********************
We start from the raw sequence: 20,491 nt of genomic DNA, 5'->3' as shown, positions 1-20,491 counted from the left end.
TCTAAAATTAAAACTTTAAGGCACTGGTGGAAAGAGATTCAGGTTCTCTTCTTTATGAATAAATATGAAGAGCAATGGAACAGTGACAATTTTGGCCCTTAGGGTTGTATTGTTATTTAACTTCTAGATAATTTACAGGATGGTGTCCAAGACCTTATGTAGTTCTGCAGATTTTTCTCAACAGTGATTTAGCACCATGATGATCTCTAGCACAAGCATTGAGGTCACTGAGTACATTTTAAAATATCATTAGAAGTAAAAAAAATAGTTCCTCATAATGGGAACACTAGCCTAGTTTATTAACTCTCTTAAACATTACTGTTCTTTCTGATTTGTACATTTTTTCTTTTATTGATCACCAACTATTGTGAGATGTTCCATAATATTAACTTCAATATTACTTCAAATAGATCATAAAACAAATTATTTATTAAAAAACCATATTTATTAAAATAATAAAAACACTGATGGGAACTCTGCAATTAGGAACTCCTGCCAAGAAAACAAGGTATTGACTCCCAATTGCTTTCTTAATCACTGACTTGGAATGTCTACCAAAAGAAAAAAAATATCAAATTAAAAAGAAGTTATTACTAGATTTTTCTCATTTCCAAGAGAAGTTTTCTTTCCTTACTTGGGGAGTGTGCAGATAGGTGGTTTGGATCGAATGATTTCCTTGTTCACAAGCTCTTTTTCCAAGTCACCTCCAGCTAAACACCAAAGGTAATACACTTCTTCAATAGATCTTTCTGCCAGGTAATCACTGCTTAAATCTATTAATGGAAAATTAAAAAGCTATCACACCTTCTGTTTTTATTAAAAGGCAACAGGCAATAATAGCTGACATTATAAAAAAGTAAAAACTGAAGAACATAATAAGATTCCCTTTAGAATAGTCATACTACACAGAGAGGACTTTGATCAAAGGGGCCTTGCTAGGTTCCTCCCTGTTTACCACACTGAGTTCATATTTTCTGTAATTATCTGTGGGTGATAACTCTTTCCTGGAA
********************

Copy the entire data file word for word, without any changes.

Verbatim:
We start from the raw sequence: 20,491 nt of genomic DNA, 5'->3' as shown, positions 1-20,491 counted from the left end.
TCTAAAATTAAAACTTTAAGGCACTGGTGGAAAGAGATTCAGGTTCTCTTCTTTATGAATAAATATGAAGAGCAATGGAACAGTGACAATTTTGGCCCTTAGGGTTGTATTGTTATTTAACTTCTAGATAATTTACAGGATGGTGTCCAAGACCTTATGTAGTTCTGCAGATTTTTCTCAACAGTGATTTAGCACCATGATGATCTCTAGCACAAGCATTGAGGTCACTGAGTACATTTTAAAATATCATTAGAAGTAAAAAAAATAGTTCCTCATAATGGGAACACTAGCCTAGTTTATTAACTCTCTTAAACATTACTGTTCTTTCTGATTTGTACATTTTTTCTTTTATTGATCACCAACTATTGTGAGATGTTCCATAATATTAACTTCAATATTACTTCAAATAGATCATAAAACAAATTATTTATTAAAAAACCATATTTATTAAAATAATAAAAACACTGATGGGAACTCTGCAATTAGGAACTCCTGCCAAGAAAACAAGGTATTGACTCCCAATTGCTTTCTTAATCACTGACTTGGAATGTCTACCAAAAGAAAAAAAATATCAAATTAAAAAGAAGTTATTACTAGATTTTTCTCATTTCCAAGAGAAGTTTTCTTTCCTTACTTGGGGAGTGTGCAGATAGGTGGTTTGGATCGAATGATTTCCTTGTTCACAAGCTCTTTTTCCAAGTCACCTCCAGCTAAACACCAAAGGTAATACACTTCTTCAATAGATCTTTCTGCCAGGTAATCACTGCTTAAATCTATTAATGGAAAATTAAAAAGCTATCACACCTTCTGTTTTTATTAAAAGGCAACAGGCAATAATAGCTGACATTATAAAAAAGTAAAAACTGAAGAACATAATAAGATTCCCTTTAGAATAGTCATACTACACAGAGAGGACTTTGATCAAAGGGGCCTTGCTAGGTTCCTCCCTGTTTACCACACTGAGTTCATATTTTCTGTAATTATCTGTGGGTGATAACTCTTTCCTGGAA